The proposed exception for quotation (New CDPA Section 30) will replace the existing “criticism and review” exception and is much broader. It covers quotation for any purpose, subject to the fair dealing test. The existing exception can only be relied upon when quoting for the purpose of criticism or review of either the work quoted or another work. The replacement is also broader in the sense that it covers unpublished works as long as they have been “made available to the public” (in an archive for example). This will be a positive change in area of historical research.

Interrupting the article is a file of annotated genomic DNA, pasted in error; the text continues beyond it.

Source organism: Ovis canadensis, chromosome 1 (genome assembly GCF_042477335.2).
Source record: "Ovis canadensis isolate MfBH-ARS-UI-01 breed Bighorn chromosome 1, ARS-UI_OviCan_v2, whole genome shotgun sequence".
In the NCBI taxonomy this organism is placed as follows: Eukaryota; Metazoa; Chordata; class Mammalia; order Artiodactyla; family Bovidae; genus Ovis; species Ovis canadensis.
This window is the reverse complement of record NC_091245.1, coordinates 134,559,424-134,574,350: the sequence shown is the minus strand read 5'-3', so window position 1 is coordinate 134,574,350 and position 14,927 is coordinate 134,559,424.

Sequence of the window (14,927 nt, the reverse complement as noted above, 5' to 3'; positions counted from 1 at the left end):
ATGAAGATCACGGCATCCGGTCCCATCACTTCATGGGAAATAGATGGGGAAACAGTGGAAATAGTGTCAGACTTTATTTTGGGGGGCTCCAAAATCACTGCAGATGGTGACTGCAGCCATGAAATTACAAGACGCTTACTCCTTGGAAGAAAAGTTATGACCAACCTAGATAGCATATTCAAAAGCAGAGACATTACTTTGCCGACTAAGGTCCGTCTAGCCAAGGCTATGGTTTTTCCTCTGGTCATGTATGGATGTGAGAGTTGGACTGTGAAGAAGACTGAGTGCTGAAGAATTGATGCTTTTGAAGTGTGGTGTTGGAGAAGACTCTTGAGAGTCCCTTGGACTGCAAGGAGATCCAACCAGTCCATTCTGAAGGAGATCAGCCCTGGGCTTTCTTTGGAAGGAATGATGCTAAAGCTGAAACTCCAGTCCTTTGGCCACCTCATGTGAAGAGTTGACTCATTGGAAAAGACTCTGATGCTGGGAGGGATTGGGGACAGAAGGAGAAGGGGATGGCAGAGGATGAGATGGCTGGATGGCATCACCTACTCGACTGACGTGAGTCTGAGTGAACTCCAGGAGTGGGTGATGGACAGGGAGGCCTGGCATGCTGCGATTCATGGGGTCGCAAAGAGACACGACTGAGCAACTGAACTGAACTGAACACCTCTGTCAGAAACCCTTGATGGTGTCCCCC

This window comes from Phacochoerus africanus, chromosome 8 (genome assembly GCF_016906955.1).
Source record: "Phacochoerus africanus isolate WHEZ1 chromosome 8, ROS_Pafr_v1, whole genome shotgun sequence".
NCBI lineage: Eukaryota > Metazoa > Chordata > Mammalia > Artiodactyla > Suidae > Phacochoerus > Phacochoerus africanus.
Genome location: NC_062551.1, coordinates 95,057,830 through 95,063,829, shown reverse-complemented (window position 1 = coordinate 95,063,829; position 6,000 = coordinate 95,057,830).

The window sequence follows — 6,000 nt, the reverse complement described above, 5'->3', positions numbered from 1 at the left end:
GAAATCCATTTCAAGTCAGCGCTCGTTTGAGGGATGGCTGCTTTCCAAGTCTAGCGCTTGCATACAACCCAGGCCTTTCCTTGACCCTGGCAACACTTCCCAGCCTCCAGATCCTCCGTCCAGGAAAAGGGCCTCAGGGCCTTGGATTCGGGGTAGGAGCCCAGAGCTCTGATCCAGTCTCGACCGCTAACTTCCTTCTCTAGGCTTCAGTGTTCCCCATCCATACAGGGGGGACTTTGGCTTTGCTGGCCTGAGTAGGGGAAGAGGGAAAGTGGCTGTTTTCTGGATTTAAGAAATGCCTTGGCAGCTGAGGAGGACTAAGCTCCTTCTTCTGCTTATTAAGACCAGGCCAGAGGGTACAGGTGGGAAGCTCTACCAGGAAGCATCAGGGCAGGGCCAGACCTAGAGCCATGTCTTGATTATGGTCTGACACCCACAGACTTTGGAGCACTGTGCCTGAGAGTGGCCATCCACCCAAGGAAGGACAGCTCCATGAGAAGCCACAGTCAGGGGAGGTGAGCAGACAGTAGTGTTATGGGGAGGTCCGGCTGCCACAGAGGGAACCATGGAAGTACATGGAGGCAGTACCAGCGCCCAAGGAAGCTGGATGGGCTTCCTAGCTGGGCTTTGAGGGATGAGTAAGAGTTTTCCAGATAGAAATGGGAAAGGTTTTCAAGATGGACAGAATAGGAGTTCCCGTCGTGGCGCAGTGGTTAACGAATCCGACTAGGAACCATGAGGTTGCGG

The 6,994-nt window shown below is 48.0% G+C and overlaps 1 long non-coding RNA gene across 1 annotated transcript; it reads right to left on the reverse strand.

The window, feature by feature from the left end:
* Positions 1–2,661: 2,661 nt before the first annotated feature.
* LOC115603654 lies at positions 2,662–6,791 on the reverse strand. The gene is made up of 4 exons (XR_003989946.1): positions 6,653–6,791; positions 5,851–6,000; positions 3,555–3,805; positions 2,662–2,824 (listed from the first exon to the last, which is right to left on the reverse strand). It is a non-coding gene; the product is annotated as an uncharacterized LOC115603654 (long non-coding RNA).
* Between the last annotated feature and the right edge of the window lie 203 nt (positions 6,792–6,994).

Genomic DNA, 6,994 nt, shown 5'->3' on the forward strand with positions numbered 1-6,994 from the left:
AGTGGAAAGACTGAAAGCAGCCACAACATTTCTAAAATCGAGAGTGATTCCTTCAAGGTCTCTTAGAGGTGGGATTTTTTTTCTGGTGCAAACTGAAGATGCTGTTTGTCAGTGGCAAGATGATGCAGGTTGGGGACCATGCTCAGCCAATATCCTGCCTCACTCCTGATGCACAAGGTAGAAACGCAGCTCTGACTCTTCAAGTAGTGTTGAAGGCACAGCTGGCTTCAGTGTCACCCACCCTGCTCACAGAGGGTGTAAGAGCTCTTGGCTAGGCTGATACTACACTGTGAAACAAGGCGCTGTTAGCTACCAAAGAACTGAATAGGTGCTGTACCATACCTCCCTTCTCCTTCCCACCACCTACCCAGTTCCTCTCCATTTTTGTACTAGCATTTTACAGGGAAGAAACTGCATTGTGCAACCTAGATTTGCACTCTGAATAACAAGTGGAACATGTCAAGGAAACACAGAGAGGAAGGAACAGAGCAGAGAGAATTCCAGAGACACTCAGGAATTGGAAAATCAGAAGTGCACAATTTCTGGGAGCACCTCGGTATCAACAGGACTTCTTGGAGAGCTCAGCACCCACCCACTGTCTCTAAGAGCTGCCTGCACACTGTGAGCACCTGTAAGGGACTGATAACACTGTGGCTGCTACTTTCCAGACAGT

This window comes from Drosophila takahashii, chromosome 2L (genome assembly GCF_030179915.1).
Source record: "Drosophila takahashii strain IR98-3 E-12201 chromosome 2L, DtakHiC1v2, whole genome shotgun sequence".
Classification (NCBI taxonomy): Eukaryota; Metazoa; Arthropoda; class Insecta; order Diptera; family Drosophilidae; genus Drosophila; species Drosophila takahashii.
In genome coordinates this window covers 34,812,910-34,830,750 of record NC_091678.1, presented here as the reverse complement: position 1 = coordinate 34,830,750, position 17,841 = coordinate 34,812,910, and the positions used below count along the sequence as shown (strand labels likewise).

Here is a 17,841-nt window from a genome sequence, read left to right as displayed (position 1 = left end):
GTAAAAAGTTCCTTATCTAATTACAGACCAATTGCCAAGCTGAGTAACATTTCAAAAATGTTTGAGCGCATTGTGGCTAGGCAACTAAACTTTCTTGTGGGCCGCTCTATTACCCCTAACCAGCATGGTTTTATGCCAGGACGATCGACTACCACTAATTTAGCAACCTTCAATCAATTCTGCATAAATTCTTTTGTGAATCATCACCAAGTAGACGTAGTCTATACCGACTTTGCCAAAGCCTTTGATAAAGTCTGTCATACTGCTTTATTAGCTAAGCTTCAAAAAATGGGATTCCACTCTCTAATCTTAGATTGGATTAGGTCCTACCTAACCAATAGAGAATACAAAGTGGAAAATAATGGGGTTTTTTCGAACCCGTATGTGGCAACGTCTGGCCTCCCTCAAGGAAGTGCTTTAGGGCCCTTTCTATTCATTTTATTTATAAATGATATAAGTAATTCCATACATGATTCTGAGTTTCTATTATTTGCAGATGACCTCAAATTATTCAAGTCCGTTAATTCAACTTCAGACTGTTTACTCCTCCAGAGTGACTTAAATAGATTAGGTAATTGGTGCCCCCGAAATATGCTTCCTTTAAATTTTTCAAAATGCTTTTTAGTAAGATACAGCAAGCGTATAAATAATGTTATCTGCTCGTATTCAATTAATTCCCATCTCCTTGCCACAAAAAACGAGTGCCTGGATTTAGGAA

The exception covers all copyright works, including film and sound recordings, so it will widen the scope for including extracts from those media. It should be easier to include brief extracts in academic works, reducing the occasions where permission is required. Can one ever rely upon the exception to reproduce the whole of a work, for example a photograph, where merely reproducing a proportion makes little sense? This remains doubtful and would be a matter of applying the fair dealing test. Are we quoting more than is reasonable for our purpose? What is the potential for damaging the interests of the copyright owner?  Caution will still be required. As with some other proposed exceptions, this cannot be over-ridden by contract terms.

Did you know that 26th April is World Intellectual Property Day ? To be honest neither did I but it is certainly worth celebrating!

Help is at hand for neglected “Orphan Works”

Chris JHolland25 April 2014